Let me begin by saying that the invention of the e-reader is one of the best inventions since the electric light bulb. Not only is it a handy little device for reading just about anything in print but it also makes a great little game console and video/music player. To top it off it’s small and easy to carry around wherever you go. And the e-reader is amazingly good at keeping antsy little children happily occupied when you need them occupied the most.
Now for authors the e-reader is absolutely the greatest, most revolutionary literary achievement. It’s no secret that getting published is one of the most daunting tasks a new writer has to face, even above writing the story. Let’s face it, it has a lot to do with who you know and who you can afford to know, such as literary agents.
The invention of the e-reader flung the already cracked door of self-publishing wide open. Suddenly authors all over the world, published and unpublished, could self publish their writings and make money from them to boot without the need for a middle man to cinch the publishing deal. Also, these new literary creations could be distributed to a worldwide audience and even translated into multiple languages for a minimal cost for both author and reader.
As always, there are cons for almost every pro, such as needing a WI-FI connection to purchase the books and having your reading and playing time limited by the length of the battery life. However, in my opinion, the biggest draw back to self-publishing is that some of the reading material is published hastily and has not gone through the proofreading and editing phases properly as a traditionally published book would have gone through.
I’ve been reading e-books for several years now, and I’ve noticed what seems to be a trend in self-published e-books, especially from newer authors. There are a lot of books that have spelling errors, errors in word usage, punctuation, and unclear phrases that are distracting to the reader and takes away from the story. If a book has too many errors throughout it makes the book very unenjoyable to the reader and makes the author appear unprofessional. In the old days of publishing, a book had to go through a serious routine of proofreading, editing, and re-writes before it could go to print. Now the trend seems to be write it and publish it quickly. But at what cost?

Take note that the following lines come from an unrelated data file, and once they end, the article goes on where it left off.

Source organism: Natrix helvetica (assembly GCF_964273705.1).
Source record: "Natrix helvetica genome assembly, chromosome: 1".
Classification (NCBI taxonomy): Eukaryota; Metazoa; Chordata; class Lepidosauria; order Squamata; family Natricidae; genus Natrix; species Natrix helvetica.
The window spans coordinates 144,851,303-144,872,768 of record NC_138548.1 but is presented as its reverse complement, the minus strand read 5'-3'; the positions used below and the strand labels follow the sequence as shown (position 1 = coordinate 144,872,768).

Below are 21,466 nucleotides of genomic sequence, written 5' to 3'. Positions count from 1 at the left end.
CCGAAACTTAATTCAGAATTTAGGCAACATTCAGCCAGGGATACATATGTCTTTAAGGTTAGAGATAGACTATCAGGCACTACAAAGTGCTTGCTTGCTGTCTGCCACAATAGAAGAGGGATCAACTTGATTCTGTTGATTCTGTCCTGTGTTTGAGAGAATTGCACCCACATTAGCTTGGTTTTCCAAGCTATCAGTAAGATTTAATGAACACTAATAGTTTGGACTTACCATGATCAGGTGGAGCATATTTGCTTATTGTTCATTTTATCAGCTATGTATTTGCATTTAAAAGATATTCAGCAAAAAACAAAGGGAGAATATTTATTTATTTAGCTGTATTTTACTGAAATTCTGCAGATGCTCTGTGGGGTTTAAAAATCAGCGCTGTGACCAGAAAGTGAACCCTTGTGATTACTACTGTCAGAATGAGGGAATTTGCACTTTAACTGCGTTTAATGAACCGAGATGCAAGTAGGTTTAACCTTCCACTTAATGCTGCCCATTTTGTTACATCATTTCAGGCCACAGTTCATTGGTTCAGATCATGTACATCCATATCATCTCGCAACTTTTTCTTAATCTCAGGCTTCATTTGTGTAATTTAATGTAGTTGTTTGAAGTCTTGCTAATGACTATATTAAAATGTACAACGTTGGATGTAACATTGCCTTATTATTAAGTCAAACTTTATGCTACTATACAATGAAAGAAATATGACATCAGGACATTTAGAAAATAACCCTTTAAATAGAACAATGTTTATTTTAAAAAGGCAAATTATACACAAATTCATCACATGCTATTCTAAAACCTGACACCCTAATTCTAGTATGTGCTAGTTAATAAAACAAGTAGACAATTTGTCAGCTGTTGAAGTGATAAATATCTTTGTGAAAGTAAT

This trend may have a lot to do with the publishing platform. I use Amazon Kindle for all of my e-books, so I can’t speak for or about other platforms. I recently became aware that Amazon “rewards” authors for fast, consistent publishing. If you can publish something, be it a short story, novella, or by some chance a full length novel, every thirty to ninety days you are more likely to get on Amazon’s Best Seller’s list and keep your other titles high up in the ranking. So here we answer the question “At what cost?”
When a writing project is rushed it lowers the quality of the writing. There may be authors out there who can churn out a book every thirty days. But I’m willing to bet that they aren’t doing their own proofreading and editing. Most likely, they pass the work along to an editor and/or proofreader. Then the author most likely moves on to the next project or takes a needed rest for a few days. When the editor sends back the manuscript the author either accepts or rejects the changes and publishes the book, confident that the book looks polished and professional, not rushed and sloppy.